Four Ways to Mix Up Your Boring Workout

You walk into the gym, you know what you want to work on, but you are sick and tired of doing the same old thing. It’s become monotonous and you are losing motivation.

Sound familiar?

I used to do the same workout all the time. I worked my butt off, but I did not see results.

Why?  Because my body got really good at doing that workout!

In order to see results, you need to “shock the system” or do something that your body is not used to doing. We still want to utilize the four basic movement systems, but we need to change up how we do this.

Here are four easy ways to mix up your workout!

1. Incorporate Tabata Training

If you do not know what Tabata training is, download the app on your smartphone right now. Go ahead, it’s free!

App for Apple

App for Android

Tabata training is essentially a form of High Intensity Interval Training (HIIT). The original system was developed by a Japanese scientist and is comprised of 20 seconds of work and 10 seconds of rest for 8 rounds.

Let’s say you are planning to do Goblet Squats, Bent Over Rows, Kettlebell Good Mornings, and Push Ups. (Because remember, you want to incorporate the Four Basic Movement Systems!)

Instead of doing a determined number of sets and reps for each exercise, you use the Tabata as your guide for work and rest. We start with the first movement: Goblet Squats. You perform the squats for 20 seconds, rest for 10 seconds, and repeat for 8 rounds. Then you take a minute or two to catch your breath and grab some water (you’ll be tired!) and repeat with the next exercise.

This is a good way to get a lot of work done with limited time. It also keeps your heart rate high, causing you to burn more calories and have a higher EPOC. (Excess Post-exercise Oxygen Consumption – basically you continue to burn extra calories for a period of time after your workout.)

And you don’t have to stick with the :20/:10 ratio of work and rest. You could do :30/:30 or :40/:20 or any other combination. Obviously the more time you spend working and the less time you spend resting, the harder the workout will be. Another idea is to start with an even ratio like :30/:30 and then decrease the rest time each week eventually getting to :30/:15 or even :30/:10.

2. Set a Timer and do AMRAP

AMRAP stands for As Many Rounds As Possible. It is a CrossFit term that has found it’s way into many workouts and programs.

pexels-photo-28764
Hopefully your timer is a bit more advanced 😉

Let’s say that we are still planning to work on the previous four exercises: Goblet Squats, Bent Over Rows, Kettlebell Good Mornings, and Push Ups. You set a timer for 30 minutes and see how many rounds you can complete in that amount of time (doing all four exercises one after the other and resting as much as you need before starting again).

Or you can break up the four exercises into two supersets. You set a 15 minute timer to do the Goblet Squats and Bent Over Rows. Rest. Then you repeat with Kettlebell Good Mornings and Push Ups.

I like the AMRAP principle when used in an intelligent manner. It’s a good way to challenge yourself to take shorter rest periods and see how many sets you can complete in a limited amount of time. Plus, you can keep track to see if you are able to increase the number of sets each week with the same amount of working time.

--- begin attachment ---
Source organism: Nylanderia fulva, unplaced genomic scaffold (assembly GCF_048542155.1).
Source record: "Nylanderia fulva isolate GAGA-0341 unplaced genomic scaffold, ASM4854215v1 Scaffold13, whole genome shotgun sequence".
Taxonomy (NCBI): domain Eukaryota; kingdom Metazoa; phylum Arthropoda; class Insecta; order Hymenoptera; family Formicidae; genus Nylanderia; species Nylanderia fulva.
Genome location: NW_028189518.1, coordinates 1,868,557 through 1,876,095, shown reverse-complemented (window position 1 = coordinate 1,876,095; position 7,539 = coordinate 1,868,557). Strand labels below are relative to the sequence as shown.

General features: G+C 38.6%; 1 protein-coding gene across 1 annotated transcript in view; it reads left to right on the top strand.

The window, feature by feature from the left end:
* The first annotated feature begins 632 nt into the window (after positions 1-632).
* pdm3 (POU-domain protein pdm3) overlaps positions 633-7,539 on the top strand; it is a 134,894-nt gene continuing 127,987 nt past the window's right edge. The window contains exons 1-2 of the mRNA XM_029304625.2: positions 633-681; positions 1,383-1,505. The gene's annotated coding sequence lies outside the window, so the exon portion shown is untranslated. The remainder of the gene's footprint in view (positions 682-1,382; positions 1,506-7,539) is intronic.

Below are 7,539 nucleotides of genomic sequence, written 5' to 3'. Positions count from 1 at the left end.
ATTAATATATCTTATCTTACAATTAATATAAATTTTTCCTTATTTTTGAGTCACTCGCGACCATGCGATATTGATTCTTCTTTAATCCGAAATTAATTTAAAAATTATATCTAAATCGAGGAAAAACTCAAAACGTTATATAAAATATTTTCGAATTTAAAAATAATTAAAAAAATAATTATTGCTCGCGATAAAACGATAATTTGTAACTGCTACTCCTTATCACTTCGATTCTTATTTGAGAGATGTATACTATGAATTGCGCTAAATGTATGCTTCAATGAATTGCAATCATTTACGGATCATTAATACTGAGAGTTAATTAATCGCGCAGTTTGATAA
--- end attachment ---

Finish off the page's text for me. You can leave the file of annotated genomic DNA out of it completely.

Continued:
However, please be smart. If your form is starting to give out because you are overexerting yourself, either take more time to rest, or use a lighter weight. Nothing is worth injury. 

3. Ladders

Ladders are either an increase or decrease in reps.

2000px-ladder-svg
Are you going up, or down?

Let’s start with the Goblet Squat and say that you are planning to do 3 sets of 8 reps. Instead,  you could do a ladder of 2, 4, 6, 8, and 10 reps.

This is a great way to increase the volume in your workouts. For example, in our original plan of 3 sets of 8 reps you get a total of 24 reps. When using the ladder, you get a total of 30 reps!

You can also do the ladder in reverse, decreasing reps each time. And you can even combine the ladder of one exercises and superset it with the ladder of a different exercise.

For example:

Goblet Squats – 10 reps/Bent Over Rows – 2 reps

Goblet Squats – 8 reps/Bent Over Rows – 4 reps

Goblet Squats – 6 reps/Bent Over Rows – 6 reps

Goblet Squats – 4 reps/Bent Over Rows – 8 reps

Goblet Squats – 2 reps/Bent Over Rows – 10 reps

 

Total Reps:

Goblet Squats = 30 reps

Bent Over Row = 30 reps

 

Lastly, 2,4,6,8,10 is just one example of a ladder.

 

Here are some other examples:

1, 2, 3, 4, 5, 6, 7, 8, 9, 10

3, 5, 8, 10

5, 10, 15, 20, 25

6, 8, 10, 12

4. Pyramids

Pyramids are similar to ladders, except that you increase and decrease the reps. It’s simply another way to add to your rep volume.

kheops-pyramid
You’ll be sweating like you’re in the desert after this workout!

Example:

Goblet Squats – 2 reps, 4 reps, 6 reps, 8 reps, 6 reps, 4 reps, 2 reps.

Pyramids can also be done upside down and superset with another exercise ladder.

Example:

Goblet Squat – 2 reps/Bent Over Row – 8 reps

Goblet Squat – 4 reps/Bent Over Row – 6 reps

Goblet Squat – 6 reps/Bent Over Row – 4 reps

Goblet Squat – 8 reps/Bent Over Row – 2 reps

Goblet Squat – 6 reps/Bent Over Row – 4 reps

Goblet Squat – 4 reps/Bent Over Row – 6 reps

Goblet Squat – 2 reps/Bent Over Row – 8 reps

 

Goblet Squat = 42 reps

Bent Over Row = 38 reps

 

Again, 2, 4, 6, 8, 6, 4, 2 is just one example of a pyramid.

 

Here are a few others:

1, 2, 3, 4, 5, 4, 3, 2, 1

3, 5, 8, 10, 8, 5, 3

6, 8, 10, 12, 10, 8, 6

5, 10, 15, 20, 15, 10, 5

Final Thoughts

The above examples are just a few ways that you can take your same old workout and make it more exciting or challenging! 

Have more questions on health or fitness? Reach out!

 

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